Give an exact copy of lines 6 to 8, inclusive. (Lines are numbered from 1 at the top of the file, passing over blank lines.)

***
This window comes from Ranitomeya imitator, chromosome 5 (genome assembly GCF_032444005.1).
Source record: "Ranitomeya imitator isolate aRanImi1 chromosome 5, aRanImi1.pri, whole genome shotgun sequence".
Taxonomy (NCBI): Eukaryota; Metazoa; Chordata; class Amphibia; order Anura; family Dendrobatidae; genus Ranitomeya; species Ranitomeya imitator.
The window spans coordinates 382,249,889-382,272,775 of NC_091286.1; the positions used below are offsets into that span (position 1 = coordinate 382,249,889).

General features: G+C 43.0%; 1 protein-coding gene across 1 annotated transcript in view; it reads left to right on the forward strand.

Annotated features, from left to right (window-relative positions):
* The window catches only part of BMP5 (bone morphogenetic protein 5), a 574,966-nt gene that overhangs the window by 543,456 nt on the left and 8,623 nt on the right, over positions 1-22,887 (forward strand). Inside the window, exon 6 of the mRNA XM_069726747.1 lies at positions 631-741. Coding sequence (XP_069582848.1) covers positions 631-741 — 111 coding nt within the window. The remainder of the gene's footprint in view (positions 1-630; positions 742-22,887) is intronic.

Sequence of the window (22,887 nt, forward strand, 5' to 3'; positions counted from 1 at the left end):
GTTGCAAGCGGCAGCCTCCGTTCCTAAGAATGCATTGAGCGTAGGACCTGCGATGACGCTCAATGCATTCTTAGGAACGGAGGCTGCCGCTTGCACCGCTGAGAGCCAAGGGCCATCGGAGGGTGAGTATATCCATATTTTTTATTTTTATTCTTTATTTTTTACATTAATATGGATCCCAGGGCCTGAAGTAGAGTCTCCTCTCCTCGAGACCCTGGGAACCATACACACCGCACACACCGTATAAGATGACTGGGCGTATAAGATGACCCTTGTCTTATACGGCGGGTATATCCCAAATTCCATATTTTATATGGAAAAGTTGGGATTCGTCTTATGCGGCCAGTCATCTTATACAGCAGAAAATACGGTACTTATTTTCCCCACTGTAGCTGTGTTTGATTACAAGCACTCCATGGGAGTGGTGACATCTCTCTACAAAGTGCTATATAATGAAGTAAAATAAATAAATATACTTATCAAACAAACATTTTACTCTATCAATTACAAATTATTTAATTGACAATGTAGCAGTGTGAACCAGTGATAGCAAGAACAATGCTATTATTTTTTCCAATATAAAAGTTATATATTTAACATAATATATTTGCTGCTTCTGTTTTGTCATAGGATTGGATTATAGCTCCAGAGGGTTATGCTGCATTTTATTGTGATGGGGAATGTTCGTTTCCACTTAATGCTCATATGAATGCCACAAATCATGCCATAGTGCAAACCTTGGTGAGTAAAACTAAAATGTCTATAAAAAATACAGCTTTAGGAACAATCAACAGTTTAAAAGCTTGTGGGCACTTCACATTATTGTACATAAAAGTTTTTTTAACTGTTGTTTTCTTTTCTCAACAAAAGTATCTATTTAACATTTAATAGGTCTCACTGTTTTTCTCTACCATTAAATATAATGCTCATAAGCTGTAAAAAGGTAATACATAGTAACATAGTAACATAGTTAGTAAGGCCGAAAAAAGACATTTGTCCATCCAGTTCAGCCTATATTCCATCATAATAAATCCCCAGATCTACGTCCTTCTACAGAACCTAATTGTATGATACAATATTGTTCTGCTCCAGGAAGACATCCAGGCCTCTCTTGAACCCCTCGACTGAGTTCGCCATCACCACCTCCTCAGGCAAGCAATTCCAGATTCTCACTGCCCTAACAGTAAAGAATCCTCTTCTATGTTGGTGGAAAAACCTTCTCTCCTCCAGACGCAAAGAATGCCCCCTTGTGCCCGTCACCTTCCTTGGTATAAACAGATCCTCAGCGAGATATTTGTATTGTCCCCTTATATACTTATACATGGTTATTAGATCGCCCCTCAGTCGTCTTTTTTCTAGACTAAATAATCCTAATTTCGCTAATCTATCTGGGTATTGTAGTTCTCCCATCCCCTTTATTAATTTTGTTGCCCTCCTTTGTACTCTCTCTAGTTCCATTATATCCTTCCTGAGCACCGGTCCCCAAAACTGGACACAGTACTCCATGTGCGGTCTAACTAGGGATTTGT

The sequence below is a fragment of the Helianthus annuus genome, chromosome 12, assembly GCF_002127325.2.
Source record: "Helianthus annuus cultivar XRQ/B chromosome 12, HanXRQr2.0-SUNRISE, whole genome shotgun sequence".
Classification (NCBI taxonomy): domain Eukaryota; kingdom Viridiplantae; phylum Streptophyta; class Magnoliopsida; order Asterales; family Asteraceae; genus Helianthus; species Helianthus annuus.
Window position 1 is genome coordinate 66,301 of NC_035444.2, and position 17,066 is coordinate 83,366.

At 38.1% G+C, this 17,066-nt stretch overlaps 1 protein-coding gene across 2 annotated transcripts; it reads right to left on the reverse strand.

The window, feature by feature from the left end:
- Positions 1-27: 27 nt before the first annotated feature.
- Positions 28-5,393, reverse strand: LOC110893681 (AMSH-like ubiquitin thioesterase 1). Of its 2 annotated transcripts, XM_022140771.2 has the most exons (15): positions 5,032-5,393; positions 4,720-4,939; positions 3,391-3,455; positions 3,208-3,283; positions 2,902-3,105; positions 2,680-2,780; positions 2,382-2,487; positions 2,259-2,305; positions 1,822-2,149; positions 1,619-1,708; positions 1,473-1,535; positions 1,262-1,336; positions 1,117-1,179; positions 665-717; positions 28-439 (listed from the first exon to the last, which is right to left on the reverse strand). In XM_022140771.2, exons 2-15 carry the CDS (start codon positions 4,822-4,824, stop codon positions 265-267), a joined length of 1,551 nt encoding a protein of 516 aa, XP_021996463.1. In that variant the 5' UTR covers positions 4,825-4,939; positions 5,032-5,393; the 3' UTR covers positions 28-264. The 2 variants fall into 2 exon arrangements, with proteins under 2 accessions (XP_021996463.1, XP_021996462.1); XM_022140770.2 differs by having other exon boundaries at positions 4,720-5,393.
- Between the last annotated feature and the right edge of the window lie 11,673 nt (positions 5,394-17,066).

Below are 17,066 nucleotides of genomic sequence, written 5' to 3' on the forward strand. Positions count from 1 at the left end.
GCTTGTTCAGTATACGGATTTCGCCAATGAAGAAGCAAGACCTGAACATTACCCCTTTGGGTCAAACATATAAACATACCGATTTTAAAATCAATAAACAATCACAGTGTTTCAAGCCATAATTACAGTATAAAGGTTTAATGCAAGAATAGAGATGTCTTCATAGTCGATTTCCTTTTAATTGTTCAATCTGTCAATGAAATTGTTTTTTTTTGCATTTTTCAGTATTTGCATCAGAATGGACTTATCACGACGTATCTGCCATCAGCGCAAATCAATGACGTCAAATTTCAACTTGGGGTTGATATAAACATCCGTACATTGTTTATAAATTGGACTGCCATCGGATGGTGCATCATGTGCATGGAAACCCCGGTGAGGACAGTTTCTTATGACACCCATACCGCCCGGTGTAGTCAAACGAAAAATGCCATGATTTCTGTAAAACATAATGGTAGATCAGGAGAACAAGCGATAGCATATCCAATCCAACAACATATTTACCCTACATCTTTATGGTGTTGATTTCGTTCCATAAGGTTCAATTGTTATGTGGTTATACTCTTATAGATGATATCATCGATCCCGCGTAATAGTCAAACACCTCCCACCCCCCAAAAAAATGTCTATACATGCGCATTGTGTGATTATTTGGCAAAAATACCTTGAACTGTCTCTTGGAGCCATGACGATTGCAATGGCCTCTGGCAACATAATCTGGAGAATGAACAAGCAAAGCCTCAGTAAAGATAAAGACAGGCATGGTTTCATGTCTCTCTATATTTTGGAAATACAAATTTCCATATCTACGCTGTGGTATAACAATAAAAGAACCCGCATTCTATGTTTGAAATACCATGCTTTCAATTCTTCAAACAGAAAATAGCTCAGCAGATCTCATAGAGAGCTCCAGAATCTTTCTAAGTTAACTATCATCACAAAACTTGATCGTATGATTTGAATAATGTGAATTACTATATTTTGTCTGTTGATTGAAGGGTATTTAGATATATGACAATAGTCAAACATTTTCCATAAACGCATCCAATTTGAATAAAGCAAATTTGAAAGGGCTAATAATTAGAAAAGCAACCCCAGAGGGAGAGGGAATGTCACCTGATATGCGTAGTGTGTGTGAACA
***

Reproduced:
Annotated features, from left to right (window-relative positions):
* The window catches only part of BMP5 (bone morphogenetic protein 5), a 574,966-nt gene that overhangs the window by 543,456 nt on the left and 8,623 nt on the right, over positions 1-22,887 (forward strand). Inside the window, exon 6 of the mRNA XM_069726747.1 lies at positions 631-741. Coding sequence (XP_069582848.1) covers positions 631-741 — 111 coding nt within the window. The remainder of the gene's footprint in view (positions 1-630; positions 742-22,887) is intronic.

Sequence of the window (22,887 nt, forward strand, 5' to 3'; positions counted from 1 at the left end):